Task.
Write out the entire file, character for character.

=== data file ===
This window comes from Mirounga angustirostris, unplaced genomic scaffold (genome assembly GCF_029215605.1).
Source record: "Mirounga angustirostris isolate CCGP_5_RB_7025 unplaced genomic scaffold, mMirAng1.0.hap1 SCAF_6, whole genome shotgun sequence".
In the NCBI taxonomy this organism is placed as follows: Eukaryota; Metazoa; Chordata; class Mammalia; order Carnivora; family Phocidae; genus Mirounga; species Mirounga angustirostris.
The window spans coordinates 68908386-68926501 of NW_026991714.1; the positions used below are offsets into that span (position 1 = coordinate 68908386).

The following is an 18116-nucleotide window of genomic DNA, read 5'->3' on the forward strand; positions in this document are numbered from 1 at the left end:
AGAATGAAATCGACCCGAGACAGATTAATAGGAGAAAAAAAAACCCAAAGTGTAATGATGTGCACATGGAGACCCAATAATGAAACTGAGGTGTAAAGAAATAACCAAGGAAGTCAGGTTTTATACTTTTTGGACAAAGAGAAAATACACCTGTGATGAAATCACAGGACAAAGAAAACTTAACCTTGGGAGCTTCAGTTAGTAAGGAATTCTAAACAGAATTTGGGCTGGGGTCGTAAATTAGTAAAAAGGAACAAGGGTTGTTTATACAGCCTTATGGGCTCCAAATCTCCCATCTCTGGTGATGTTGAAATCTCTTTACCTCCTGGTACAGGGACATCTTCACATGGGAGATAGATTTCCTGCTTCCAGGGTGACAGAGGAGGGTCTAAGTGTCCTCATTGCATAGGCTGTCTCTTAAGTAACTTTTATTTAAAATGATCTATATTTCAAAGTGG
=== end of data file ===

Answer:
This window comes from Mirounga angustirostris, unplaced genomic scaffold (genome assembly GCF_029215605.1).
Source record: "Mirounga angustirostris isolate CCGP_5_RB_7025 unplaced genomic scaffold, mMirAng1.0.hap1 SCAF_6, whole genome shotgun sequence".
In the NCBI taxonomy this organism is placed as follows: Eukaryota; Metazoa; Chordata; class Mammalia; order Carnivora; family Phocidae; genus Mirounga; species Mirounga angustirostris.
The window spans coordinates 68908386-68926501 of NW_026991714.1; the positions used below are offsets into that span (position 1 = coordinate 68908386).

The following is an 18116-nucleotide window of genomic DNA, read 5'->3' on the forward strand; positions in this document are numbered from 1 at the left end:
AGAATGAAATCGACCCGAGACAGATTAATAGGAGAAAAAAAAACCCAAAGTGTAATGATGTGCACATGGAGACCCAATAATGAAACTGAGGTGTAAAGAAATAACCAAGGAAGTCAGGTTTTATACTTTTTGGACAAAGAGAAAATACACCTGTGATGAAATCACAGGACAAAGAAAACTTAACCTTGGGAGCTTCAGTTAGTAAGGAATTCTAAACAGAATTTGGGCTGGGGTCGTAAATTAGTAAAAAGGAACAAGGGTTGTTTATACAGCCTTATGGGCTCCAAATCTCCCATCTCTGGTGATGTTGAAATCTCTTTACCTCCTGGTACAGGGACATCTTCACATGGGAGATAGATTTCCTGCTTCCAGGGTGACAGAGGAGGGTCTAAGTGTCCTCATTGCATAGGCTGTCTCTTAAGTAACTTTTATTTAAAATGATCTATATTTCAAAGTGG